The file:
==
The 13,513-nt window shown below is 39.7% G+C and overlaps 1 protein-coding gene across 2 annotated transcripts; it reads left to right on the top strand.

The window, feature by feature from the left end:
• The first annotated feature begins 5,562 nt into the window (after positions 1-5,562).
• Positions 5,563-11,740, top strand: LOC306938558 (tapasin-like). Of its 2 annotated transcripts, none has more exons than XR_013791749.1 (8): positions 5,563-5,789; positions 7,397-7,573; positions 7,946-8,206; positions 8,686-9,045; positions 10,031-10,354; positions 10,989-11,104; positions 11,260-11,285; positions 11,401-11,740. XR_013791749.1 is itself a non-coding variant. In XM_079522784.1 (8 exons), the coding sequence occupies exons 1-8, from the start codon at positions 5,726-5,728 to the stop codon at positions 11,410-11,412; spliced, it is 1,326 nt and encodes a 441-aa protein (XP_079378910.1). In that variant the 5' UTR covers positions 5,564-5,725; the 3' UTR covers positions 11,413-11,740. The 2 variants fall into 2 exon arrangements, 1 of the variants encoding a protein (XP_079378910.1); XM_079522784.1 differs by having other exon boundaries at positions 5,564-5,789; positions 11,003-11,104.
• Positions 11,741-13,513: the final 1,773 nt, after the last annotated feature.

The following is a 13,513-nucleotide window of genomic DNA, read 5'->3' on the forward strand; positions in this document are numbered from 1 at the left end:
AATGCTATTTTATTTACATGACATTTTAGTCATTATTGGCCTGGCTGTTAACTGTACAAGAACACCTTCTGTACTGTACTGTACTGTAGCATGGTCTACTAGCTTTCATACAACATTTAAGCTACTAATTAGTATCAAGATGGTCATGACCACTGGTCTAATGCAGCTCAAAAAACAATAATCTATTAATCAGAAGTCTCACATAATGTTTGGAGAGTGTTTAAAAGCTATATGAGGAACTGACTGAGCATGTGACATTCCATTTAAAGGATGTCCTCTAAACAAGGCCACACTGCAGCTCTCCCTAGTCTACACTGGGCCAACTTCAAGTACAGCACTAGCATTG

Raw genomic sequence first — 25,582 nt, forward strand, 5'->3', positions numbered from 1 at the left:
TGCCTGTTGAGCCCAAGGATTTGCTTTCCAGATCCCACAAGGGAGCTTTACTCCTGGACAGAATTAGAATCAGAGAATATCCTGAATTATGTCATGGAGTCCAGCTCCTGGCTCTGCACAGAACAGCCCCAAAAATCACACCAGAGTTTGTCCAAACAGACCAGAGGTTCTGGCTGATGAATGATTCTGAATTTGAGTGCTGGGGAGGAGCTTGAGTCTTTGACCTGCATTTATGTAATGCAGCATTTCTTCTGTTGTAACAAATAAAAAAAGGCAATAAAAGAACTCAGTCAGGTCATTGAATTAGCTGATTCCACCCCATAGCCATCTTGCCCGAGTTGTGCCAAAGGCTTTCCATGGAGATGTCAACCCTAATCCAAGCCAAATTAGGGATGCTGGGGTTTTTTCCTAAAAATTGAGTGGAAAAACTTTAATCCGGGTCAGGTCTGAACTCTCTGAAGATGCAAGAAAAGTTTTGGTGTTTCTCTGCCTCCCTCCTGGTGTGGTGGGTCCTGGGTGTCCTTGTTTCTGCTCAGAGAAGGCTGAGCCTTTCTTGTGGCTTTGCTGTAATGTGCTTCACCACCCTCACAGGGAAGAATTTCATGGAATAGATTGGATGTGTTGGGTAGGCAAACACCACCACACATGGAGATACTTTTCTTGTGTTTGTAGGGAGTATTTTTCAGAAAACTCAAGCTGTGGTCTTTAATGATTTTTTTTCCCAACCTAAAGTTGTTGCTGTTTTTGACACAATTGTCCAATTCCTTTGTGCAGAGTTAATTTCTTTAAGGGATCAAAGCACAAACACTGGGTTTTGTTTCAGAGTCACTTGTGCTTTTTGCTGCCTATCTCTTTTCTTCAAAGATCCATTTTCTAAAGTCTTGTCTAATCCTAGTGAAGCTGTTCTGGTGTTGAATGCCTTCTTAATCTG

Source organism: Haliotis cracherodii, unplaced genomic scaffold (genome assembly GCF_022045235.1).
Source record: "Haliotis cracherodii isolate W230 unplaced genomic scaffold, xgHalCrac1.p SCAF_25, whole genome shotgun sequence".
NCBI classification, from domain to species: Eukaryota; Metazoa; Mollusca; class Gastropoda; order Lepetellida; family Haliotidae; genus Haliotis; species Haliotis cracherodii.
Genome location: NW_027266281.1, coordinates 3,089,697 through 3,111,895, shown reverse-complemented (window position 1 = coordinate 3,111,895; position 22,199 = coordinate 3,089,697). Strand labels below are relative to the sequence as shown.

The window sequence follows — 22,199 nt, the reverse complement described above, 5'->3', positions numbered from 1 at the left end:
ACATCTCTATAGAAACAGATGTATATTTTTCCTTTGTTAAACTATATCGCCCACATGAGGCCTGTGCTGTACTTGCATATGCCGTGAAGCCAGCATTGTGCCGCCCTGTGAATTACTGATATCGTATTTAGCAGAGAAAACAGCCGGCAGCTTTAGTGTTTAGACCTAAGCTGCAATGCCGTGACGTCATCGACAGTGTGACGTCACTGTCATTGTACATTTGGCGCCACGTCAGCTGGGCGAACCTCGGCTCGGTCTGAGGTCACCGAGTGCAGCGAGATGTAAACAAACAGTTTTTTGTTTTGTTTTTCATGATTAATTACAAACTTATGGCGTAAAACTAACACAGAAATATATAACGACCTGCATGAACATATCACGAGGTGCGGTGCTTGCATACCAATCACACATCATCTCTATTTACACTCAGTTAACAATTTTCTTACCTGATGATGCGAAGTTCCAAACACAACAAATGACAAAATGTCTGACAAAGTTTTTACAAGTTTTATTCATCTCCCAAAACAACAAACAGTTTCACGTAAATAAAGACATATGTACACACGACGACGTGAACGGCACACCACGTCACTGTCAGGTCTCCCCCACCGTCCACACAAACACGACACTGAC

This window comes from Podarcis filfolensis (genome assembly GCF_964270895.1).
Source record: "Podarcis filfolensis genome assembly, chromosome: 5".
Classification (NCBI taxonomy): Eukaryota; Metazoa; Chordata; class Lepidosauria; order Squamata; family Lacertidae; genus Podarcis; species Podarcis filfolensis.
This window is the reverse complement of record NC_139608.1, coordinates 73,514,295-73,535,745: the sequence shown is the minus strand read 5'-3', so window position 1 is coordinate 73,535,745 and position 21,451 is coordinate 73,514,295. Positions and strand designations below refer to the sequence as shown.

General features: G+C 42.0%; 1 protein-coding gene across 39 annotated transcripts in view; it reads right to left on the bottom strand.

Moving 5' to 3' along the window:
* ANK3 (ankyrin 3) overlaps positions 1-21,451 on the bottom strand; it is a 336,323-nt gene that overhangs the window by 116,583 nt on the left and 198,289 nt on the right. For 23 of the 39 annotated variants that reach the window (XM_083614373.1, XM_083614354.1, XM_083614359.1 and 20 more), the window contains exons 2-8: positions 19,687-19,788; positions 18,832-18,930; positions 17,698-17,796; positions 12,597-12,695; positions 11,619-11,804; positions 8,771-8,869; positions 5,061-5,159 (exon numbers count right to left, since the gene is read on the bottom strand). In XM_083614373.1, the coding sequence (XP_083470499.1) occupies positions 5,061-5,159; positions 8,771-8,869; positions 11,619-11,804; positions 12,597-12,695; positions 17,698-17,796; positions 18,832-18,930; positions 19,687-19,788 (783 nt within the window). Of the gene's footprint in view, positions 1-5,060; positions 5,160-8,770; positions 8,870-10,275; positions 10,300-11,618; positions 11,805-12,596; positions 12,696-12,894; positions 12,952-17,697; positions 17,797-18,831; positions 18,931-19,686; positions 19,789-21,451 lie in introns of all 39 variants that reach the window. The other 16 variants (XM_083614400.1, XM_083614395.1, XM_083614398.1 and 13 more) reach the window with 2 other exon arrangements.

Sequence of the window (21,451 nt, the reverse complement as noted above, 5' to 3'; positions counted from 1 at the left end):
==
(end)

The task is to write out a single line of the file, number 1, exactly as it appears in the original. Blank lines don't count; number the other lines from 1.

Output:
The 13,513-nt window shown below is 39.7% G+C and overlaps 1 protein-coding gene across 2 annotated transcripts; it reads left to right on the top strand.